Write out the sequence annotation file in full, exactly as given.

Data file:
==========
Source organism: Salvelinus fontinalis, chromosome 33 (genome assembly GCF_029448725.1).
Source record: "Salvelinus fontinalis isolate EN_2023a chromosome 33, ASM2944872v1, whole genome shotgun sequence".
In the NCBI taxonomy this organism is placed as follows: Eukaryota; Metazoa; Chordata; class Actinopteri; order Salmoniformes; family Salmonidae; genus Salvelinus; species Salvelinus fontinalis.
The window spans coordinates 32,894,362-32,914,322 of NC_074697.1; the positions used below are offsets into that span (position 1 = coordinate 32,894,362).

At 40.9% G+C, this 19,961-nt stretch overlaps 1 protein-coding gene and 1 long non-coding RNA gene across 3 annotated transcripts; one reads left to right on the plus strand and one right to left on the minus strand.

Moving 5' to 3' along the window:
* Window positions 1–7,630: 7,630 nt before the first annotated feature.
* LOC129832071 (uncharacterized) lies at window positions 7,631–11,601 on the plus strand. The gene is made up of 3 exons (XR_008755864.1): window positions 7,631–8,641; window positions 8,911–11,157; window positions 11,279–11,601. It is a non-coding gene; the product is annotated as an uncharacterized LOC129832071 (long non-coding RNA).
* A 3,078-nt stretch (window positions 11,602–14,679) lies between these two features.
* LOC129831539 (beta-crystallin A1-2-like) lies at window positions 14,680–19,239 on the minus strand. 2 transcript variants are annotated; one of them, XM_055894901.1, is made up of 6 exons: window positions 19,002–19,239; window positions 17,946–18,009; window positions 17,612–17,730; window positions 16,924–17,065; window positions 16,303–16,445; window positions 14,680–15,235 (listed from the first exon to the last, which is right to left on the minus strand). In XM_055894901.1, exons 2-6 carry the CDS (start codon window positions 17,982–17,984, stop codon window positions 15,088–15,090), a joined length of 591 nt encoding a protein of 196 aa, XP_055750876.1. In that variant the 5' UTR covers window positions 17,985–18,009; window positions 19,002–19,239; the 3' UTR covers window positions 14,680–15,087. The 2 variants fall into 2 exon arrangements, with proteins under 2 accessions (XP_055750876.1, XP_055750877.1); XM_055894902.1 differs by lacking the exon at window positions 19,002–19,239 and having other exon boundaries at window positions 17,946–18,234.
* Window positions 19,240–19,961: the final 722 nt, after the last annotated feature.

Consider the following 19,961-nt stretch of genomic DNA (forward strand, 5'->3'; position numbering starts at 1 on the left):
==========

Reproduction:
Source organism: Salvelinus fontinalis, chromosome 33 (genome assembly GCF_029448725.1).
Source record: "Salvelinus fontinalis isolate EN_2023a chromosome 33, ASM2944872v1, whole genome shotgun sequence".
In the NCBI taxonomy this organism is placed as follows: Eukaryota; Metazoa; Chordata; class Actinopteri; order Salmoniformes; family Salmonidae; genus Salvelinus; species Salvelinus fontinalis.
The window spans coordinates 32,894,362-32,914,322 of NC_074697.1; the positions used below are offsets into that span (position 1 = coordinate 32,894,362).

At 40.9% G+C, this 19,961-nt stretch overlaps 1 protein-coding gene and 1 long non-coding RNA gene across 3 annotated transcripts; one reads left to right on the plus strand and one right to left on the minus strand.

Moving 5' to 3' along the window:
* Window positions 1–7,630: 7,630 nt before the first annotated feature.
* LOC129832071 (uncharacterized) lies at window positions 7,631–11,601 on the plus strand. The gene is made up of 3 exons (XR_008755864.1): window positions 7,631–8,641; window positions 8,911–11,157; window positions 11,279–11,601. It is a non-coding gene; the product is annotated as an uncharacterized LOC129832071 (long non-coding RNA).
* A 3,078-nt stretch (window positions 11,602–14,679) lies between these two features.
* LOC129831539 (beta-crystallin A1-2-like) lies at window positions 14,680–19,239 on the minus strand. 2 transcript variants are annotated; one of them, XM_055894901.1, is made up of 6 exons: window positions 19,002–19,239; window positions 17,946–18,009; window positions 17,612–17,730; window positions 16,924–17,065; window positions 16,303–16,445; window positions 14,680–15,235 (listed from the first exon to the last, which is right to left on the minus strand). In XM_055894901.1, exons 2-6 carry the CDS (start codon window positions 17,982–17,984, stop codon window positions 15,088–15,090), a joined length of 591 nt encoding a protein of 196 aa, XP_055750876.1. In that variant the 5' UTR covers window positions 17,985–18,009; window positions 19,002–19,239; the 3' UTR covers window positions 14,680–15,087. The 2 variants fall into 2 exon arrangements, with proteins under 2 accessions (XP_055750876.1, XP_055750877.1); XM_055894902.1 differs by lacking the exon at window positions 19,002–19,239 and having other exon boundaries at window positions 17,946–18,234.
* Window positions 19,240–19,961: the final 722 nt, after the last annotated feature.

Consider the following 19,961-nt stretch of genomic DNA (forward strand, 5'->3'; position numbering starts at 1 on the left):